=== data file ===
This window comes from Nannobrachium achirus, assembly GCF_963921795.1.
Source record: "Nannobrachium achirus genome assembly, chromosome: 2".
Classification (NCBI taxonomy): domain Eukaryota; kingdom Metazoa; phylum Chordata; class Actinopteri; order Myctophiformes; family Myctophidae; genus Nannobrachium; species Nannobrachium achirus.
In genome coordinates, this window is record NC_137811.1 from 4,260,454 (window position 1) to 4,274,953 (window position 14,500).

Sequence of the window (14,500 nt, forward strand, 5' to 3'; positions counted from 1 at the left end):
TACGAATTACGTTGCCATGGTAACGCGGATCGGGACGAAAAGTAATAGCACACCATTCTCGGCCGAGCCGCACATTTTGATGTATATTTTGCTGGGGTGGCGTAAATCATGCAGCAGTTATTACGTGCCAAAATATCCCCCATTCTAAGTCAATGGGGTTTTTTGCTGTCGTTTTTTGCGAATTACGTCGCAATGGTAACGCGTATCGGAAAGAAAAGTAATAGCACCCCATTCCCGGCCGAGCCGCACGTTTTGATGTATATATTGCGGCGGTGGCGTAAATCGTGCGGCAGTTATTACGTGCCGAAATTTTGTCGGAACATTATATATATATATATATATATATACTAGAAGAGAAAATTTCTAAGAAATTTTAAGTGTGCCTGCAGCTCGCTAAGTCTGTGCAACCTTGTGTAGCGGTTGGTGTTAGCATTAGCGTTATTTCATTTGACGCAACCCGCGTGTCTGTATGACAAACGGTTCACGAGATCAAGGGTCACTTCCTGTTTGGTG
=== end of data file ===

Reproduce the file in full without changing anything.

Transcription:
This window comes from Nannobrachium achirus, assembly GCF_963921795.1.
Source record: "Nannobrachium achirus genome assembly, chromosome: 2".
Classification (NCBI taxonomy): domain Eukaryota; kingdom Metazoa; phylum Chordata; class Actinopteri; order Myctophiformes; family Myctophidae; genus Nannobrachium; species Nannobrachium achirus.
In genome coordinates, this window is record NC_137811.1 from 4,260,454 (window position 1) to 4,274,953 (window position 14,500).

Sequence of the window (14,500 nt, forward strand, 5' to 3'; positions counted from 1 at the left end):
TACGAATTACGTTGCCATGGTAACGCGGATCGGGACGAAAAGTAATAGCACACCATTCTCGGCCGAGCCGCACATTTTGATGTATATTTTGCTGGGGTGGCGTAAATCATGCAGCAGTTATTACGTGCCAAAATATCCCCCATTCTAAGTCAATGGGGTTTTTTGCTGTCGTTTTTTGCGAATTACGTCGCAATGGTAACGCGTATCGGAAAGAAAAGTAATAGCACCCCATTCCCGGCCGAGCCGCACGTTTTGATGTATATATTGCGGCGGTGGCGTAAATCGTGCGGCAGTTATTACGTGCCGAAATTTTGTCGGAACATTATATATATATATATATATATATACTAGAAGAGAAAATTTCTAAGAAATTTTAAGTGTGCCTGCAGCTCGCTAAGTCTGTGCAACCTTGTGTAGCGGTTGGTGTTAGCATTAGCGTTATTTCATTTGACGCAACCCGCGTGTCTGTATGACAAACGGTTCACGAGATCAAGGGTCACTTCCTGTTTGGTG